When you're sitting across from a female job applicant and she reveals that she has children - say young children - does that in any way influence your decision to hire her? Do you believe that, because she's a mother, she'll give less effort to her job than a father?
Not me. When I meet a mother with young children I don't just feel like just giving her a job. I feel like giving her a bottle of Jack Daniels and some Xanax. But apparently, other employers aren't as sympathetic. That's the conclusion from a new survey published by child care provider Bright Horizons Family Solutions.
Survey respondents, which included 2,000 working Americans over the age of 18 and was about equally split between parents and non-parents, said that working fathers are "more dedicated" to their careers than working moms by a margin of 75 to 59 percent. 77 percent of the respondents also believe that dads are better able to manage their responsibilities without being stretched, and two-thirds of them said that is easier for men to manage working parent responsibilities than women.
And you know what? I get it. You can make the case that things have improved for women in the workplace since the days of Don Draper patting his secretary on the bottom and you're right. But even in today's "advanced" society, women still get the short end of the stick when it comes to their professional life.
They still seem to be the ones who take the kids to the dentist, meet with the teacher or have to sacrifice their jobs over their husbands when family duty calls. Working women still get the stink eye from stay-at-home moms who silently accuse them of choosing their jobs over their children. They may be contributing to the family income, but they're still expected to also pick up lion’s share of the household duties as well. Don't believe me? Then why do so many commercials promoting cleaning products and childcare services still feature women as the prominent customer? Madison Avenue does its research. They know who their intended customers (still) are: women.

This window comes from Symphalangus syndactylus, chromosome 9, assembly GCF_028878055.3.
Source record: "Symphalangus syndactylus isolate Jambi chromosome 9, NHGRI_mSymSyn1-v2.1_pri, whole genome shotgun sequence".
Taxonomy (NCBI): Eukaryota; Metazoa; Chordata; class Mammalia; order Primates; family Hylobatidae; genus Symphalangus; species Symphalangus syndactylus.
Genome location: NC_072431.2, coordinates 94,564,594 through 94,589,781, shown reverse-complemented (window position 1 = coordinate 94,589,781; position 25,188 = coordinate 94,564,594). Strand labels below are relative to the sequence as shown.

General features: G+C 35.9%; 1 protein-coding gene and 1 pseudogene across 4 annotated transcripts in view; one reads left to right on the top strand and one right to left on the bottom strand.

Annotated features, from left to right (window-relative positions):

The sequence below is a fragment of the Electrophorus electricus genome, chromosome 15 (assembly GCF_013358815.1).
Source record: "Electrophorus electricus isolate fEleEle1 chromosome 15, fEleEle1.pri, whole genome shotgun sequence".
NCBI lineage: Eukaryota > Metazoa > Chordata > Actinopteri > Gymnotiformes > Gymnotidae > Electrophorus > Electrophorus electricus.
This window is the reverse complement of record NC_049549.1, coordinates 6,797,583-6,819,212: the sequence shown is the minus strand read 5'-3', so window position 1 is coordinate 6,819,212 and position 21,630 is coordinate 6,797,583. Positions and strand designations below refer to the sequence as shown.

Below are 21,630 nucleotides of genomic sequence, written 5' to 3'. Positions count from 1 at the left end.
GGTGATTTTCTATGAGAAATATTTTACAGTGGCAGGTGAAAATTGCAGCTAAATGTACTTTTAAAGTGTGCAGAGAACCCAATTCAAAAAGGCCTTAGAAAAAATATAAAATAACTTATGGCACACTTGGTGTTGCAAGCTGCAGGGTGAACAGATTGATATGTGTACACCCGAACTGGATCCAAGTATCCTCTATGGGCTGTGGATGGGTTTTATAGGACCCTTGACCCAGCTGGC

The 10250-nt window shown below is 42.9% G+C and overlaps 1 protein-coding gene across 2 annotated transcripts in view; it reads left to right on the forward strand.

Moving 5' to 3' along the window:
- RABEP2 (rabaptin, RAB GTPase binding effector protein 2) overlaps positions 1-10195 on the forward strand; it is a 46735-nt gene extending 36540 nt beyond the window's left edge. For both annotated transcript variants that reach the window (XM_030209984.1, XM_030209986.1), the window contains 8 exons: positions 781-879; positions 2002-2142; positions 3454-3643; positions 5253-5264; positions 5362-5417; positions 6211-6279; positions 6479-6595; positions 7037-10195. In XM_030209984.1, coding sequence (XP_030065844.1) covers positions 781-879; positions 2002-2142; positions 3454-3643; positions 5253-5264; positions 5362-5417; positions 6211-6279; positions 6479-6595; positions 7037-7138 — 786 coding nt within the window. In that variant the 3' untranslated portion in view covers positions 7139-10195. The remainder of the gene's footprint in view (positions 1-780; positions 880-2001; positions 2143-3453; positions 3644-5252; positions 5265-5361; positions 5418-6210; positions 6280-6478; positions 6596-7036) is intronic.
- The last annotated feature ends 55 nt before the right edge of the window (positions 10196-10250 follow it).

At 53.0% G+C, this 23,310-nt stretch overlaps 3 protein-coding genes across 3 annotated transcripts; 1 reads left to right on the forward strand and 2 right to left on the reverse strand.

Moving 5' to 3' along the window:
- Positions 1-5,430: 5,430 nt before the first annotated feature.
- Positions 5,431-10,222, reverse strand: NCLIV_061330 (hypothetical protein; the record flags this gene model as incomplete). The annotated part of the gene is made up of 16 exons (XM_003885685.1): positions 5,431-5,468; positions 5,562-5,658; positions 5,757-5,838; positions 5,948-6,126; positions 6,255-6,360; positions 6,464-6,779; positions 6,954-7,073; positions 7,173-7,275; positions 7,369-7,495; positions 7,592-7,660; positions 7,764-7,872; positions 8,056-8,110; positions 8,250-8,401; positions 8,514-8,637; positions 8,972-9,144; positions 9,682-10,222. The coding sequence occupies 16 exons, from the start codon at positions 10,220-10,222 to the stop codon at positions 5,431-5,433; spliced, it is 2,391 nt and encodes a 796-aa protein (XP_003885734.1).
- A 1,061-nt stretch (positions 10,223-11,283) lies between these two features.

“We’d like to think that as a culture we’ve evolved, but for so many women that clearly isn’t the case,” Maribeth Bearfield, Chief Human Resources Officer for Bright Horizons told Working Mother in an email. “As women grow into leadership positions and contemplate motherhood, they’re seeing the experience of those around them and it can be a stark reality.”
Of course, this bias is ridiculous. If you've got a candidate sitting across from you that person's gender should make no difference in your hiring and pay decisions. If the candidate says they can do the job, and they're qualified, then who cares if she has kids or not? But unfortunately the bias is real. Some see this as a problem. But you know what? I think it's an opportunity for the smart employer.
Those employers don't run away from female candidates just because they have kids. They embrace the fact. They realize that, by adapting to their needs and providing better benefits, pay and an environment more suitable to working mothers they can take advantage of these employees' brains and talents and profit from them. As more and more women are becoming choosier over the types of employers they work for they will gravitate more towards employers who are more accepting of their choices...and in turn those employers will gain.
The data also supports this. Bright Horizon's study found that the vast majority of respondents said that being a mother helps women prepare for the challenges they'll face as business leaders and that moms are better listeners, are calmer in crisis, more diplomatic and better team players as compared to working fathers or employers without children. Anyone who has spent a day with a five-year-old would agree with this.
"Research finds that these women are overlooked when it comes to career-advancing opportunities, holding them back from the work experience they need to move into leadership roles," the study stated. "And when organizations don’t have many working mothers at the top, it keeps them from realizing their full potential, as well."
As an employer, are you nervous about employing a "working mom?" Do you think, like so many others, that she'll be "less devoted" to her job than a working dad? Don't believe it. Instead, take advantage of that bias held by others and hire her. Chances are your business will be better off for it over the long run.